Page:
This is scary – really scary. A new case says a lender may be liable in damages to the family of a deceased mother and child who died in a fire at the mortgaged premises. [Lezama v. Cedano, 119 A.D.3d 479, 991 N.Y.S.2d 32 (1st Dept. 2014).] Understand that the lender did not own the property. The borrower still owned it and was sued as well, but the court found that the lender could not demonstrate that the property had not been abandoned by the owner of the borrower. Why that mattered is a point of this alert.
First, this situation should not be confused with what can happen after a foreclosure sale. If a lender buys back the property, until it completes an eviction and obtains legal title, it has no care, custody and control over the property. Without that requisite care, custody and control, it cannot be liable for negligent acts; it was not in a position to maintain the property so if lack of maintenance leads to injury it cannot be liable for that reason. There is certainly case law on that concept and we have discussed it previously in alerts. [For a further discussion with case citations, see, 1 Bergman on New York Mortgage Foreclosures, §2.24, LexisNexis (rev. 2014).]
In the new case mentioned, though, the foreclosure had not yet been completed. How then could there be any issue of a lender – not owning the property and not in control of the property – being liable for injuries through negligence? The answer lies in the unfortunate mandate of RPAPL §1307 entitled “Duty to Maintain Foreclosed Property”. This was part of a comprehensive 2009 statute regarding foreclosures which provided extensive perceived protections to borrowers and we railed in particular at the time against this provision for just the reason that this startling case confirms.
RPAPL §1307(1) provides in essence that when a plaintiff in a mortgage foreclosure action obtains the judgment of foreclosure and sale for residential real property, and if the property is vacant or becomes vacant after issuance of the judgment, or is abandoned by the mortgagor but still occupied by a tenant, the lender is required to maintain the property until ownership is transferred through the closing after a foreclosure sale.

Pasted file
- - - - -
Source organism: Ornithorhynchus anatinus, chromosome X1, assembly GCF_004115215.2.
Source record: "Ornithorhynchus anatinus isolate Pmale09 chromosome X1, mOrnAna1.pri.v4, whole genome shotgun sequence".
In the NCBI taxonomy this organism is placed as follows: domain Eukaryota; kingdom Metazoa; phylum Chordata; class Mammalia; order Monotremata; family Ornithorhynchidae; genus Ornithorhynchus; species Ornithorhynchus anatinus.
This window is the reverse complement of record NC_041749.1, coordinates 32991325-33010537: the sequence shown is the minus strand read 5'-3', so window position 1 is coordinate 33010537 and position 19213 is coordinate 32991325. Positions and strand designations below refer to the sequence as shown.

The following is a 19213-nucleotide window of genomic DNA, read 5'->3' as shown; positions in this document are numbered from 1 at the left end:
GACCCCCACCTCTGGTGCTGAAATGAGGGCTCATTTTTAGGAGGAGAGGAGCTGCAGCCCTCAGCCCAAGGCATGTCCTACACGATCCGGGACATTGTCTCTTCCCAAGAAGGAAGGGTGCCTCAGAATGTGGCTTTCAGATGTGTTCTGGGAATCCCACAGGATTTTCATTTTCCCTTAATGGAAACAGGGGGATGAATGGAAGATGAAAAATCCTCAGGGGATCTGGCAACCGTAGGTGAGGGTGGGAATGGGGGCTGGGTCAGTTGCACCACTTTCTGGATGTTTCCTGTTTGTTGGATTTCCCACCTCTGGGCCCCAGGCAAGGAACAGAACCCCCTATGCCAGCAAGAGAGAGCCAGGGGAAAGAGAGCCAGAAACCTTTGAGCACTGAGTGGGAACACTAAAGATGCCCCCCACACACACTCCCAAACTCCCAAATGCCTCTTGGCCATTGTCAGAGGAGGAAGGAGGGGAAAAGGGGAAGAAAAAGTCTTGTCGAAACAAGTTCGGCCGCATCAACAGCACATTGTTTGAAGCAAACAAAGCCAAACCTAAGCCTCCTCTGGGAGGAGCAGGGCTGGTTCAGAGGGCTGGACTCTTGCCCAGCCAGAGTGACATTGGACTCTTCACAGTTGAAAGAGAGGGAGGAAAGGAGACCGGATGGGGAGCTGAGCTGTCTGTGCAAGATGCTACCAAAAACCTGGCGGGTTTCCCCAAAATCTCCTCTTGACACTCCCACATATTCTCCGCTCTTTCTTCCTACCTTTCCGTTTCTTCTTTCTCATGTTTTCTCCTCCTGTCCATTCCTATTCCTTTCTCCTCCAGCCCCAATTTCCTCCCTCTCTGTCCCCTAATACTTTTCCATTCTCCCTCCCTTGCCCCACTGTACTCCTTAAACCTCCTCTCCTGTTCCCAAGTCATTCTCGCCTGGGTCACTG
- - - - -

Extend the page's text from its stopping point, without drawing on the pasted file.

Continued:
It was immediately apparent upon reading the statute that a lender proceeding through a foreclosure would now be required to determine whether all of its foreclosed properties (after judgment) were vacant or abandoned – not at all easy to do. It can be uncertain. But if there was an abandonment or if it had been vacated, then there was this maintenance responsibility which could expose the lender to a negligence claim for a period of unknown duration. That is just what happened in the cited case.
There, the lender argued that the property had not been abandoned and that it had documentary evidence to demonstrate that. Accordingly, it made a motion to dismiss the complaint in the negligence action on the ground that the complaint did not state a cause of action. But the court found that the lender failed to adequately prove that the premises were not abandoned. That being so, the complaint was allowed to stand and the case had to proceed.
What will happen in the end is unknown. It is still possible that the lender may be able to show that the property was not abandoned, in which event the maintenance obligation never applied. If it does not, though, it may very well be liable for enormous sums for the loss of life.
Of course, none of this is to suggest that the events were not tragic; to be sure, they were. But that a lender who does not own property should be a party liable is a concept invented by a legislature which may not have realized the chilling effect such a statute could have upon mortgage lending in New York. It creates a danger that lenders could never plan for. And whether there was even insurance here to protect the lender is problematic – and indeed is doubtful.
So in the end, this is yet another peril to lenders that they must in some fashion account for here in the Empire State.
Mr. Bergman, author of the four-volume treatise, Bergman on New York Mortgage Foreclosures, LexisNexis Matthew Bender (rev. 2017), is a partner with Berkman, Henoch, Peterson, Peddy & Fenchel, P.C. in Garden City, New York. He is also a member of the USFN, The American College of Real Estate Lawyers, The American College of Mortgage Attorneys, an adviser to the New York Times on foreclosure issues and writes a regular servicing column for the New York Law Journal. He is AV rated by Martindale-Hubbell, his biography appears in Who’s Who In American Law and he has been for years listed in Best Lawyers In America and New York Super Lawyers.